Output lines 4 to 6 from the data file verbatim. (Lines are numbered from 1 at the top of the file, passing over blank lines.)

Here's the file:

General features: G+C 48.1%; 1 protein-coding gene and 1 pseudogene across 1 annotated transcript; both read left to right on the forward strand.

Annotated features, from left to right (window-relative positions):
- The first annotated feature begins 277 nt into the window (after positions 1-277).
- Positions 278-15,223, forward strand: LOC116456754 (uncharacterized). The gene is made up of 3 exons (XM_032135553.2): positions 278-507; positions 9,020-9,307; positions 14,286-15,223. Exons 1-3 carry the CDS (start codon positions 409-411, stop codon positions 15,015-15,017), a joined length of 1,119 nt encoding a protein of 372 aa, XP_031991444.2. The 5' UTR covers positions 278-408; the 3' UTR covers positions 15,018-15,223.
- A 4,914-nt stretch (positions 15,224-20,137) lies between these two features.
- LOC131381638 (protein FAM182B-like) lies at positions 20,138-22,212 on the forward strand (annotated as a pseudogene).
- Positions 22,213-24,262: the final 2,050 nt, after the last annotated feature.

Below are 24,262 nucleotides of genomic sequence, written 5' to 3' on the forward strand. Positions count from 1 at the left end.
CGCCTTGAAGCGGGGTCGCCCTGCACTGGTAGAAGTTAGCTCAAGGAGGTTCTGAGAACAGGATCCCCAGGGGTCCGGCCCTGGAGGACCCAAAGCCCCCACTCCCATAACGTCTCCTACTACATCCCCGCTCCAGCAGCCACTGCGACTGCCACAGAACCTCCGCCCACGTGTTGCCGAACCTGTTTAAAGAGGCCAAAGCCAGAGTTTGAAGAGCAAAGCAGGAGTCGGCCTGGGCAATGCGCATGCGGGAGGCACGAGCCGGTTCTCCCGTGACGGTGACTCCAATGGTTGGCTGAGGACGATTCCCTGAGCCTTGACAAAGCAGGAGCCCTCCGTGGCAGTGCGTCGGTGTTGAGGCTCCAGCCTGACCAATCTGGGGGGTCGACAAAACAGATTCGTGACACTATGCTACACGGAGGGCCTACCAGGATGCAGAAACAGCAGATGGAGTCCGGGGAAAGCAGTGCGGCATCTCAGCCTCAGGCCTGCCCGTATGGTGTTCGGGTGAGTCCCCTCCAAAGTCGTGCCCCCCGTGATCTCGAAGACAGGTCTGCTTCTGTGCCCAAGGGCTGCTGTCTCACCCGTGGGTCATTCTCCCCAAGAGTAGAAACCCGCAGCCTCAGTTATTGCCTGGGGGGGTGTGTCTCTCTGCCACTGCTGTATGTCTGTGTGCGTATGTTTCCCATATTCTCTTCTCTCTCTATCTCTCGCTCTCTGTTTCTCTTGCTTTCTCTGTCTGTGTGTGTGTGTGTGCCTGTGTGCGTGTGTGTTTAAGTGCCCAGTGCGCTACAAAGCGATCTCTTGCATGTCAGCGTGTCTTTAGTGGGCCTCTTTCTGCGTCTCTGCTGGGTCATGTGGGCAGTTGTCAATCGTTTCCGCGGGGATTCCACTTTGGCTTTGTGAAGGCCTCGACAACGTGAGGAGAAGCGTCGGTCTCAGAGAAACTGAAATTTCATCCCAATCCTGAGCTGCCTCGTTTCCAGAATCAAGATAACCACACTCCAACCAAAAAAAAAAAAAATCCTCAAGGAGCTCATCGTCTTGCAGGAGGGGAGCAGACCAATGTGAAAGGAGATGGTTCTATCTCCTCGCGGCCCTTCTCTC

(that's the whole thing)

- Positions 278-15,223, forward strand: LOC116456754 (uncharacterized). The gene is made up of 3 exons (XM_032135553.2): positions 278-507; positions 9,020-9,307; positions 14,286-15,223. Exons 1-3 carry the CDS (start codon positions 409-411, stop codon positions 15,015-15,017), a joined length of 1,119 nt encoding a protein of 372 aa, XP_031991444.2. The 5' UTR covers positions 278-408; the 3' UTR covers positions 15,018-15,223.
- A 4,914-nt stretch (positions 15,224-20,137) lies between these two features.
- LOC131381638 (protein FAM182B-like) lies at positions 20,138-22,212 on the forward strand (annotated as a pseudogene).